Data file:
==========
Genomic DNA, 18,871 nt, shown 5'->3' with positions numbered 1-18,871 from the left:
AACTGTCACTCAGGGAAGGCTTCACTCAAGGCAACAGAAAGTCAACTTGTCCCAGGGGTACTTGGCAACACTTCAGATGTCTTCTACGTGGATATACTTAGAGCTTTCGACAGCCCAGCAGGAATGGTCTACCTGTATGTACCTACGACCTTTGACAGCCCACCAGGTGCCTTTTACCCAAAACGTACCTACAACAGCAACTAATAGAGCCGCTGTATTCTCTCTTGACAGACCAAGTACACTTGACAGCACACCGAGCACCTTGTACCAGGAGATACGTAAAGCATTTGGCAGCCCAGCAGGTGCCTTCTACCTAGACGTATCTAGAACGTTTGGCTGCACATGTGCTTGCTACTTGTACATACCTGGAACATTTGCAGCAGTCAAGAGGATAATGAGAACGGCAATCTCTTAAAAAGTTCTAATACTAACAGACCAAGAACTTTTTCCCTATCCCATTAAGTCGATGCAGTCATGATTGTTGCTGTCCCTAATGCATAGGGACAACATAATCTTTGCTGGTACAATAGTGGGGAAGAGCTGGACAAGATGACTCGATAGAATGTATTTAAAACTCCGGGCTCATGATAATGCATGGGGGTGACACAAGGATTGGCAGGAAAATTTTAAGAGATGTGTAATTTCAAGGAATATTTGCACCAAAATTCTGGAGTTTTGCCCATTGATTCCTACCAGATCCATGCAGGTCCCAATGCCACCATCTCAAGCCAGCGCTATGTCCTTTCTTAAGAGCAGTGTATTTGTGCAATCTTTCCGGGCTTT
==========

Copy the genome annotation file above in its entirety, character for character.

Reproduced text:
Genomic DNA, 18,871 nt, shown 5'->3' with positions numbered 1-18,871 from the left:
AACTGTCACTCAGGGAAGGCTTCACTCAAGGCAACAGAAAGTCAACTTGTCCCAGGGGTACTTGGCAACACTTCAGATGTCTTCTACGTGGATATACTTAGAGCTTTCGACAGCCCAGCAGGAATGGTCTACCTGTATGTACCTACGACCTTTGACAGCCCACCAGGTGCCTTTTACCCAAAACGTACCTACAACAGCAACTAATAGAGCCGCTGTATTCTCTCTTGACAGACCAAGTACACTTGACAGCACACCGAGCACCTTGTACCAGGAGATACGTAAAGCATTTGGCAGCCCAGCAGGTGCCTTCTACCTAGACGTATCTAGAACGTTTGGCTGCACATGTGCTTGCTACTTGTACATACCTGGAACATTTGCAGCAGTCAAGAGGATAATGAGAACGGCAATCTCTTAAAAAGTTCTAATACTAACAGACCAAGAACTTTTTCCCTATCCCATTAAGTCGATGCAGTCATGATTGTTGCTGTCCCTAATGCATAGGGACAACATAATCTTTGCTGGTACAATAGTGGGGAAGAGCTGGACAAGATGACTCGATAGAATGTATTTAAAACTCCGGGCTCATGATAATGCATGGGGGTGACACAAGGATTGGCAGGAAAATTTTAAGAGATGTGTAATTTCAAGGAATATTTGCACCAAAATTCTGGAGTTTTGCCCATTGATTCCTACCAGATCCATGCAGGTCCCAATGCCACCATCTCAAGCCAGCGCTATGTCCTTTCTTAAGAGCAGTGTATTTGTGCAATCTTTCCGGGCTTT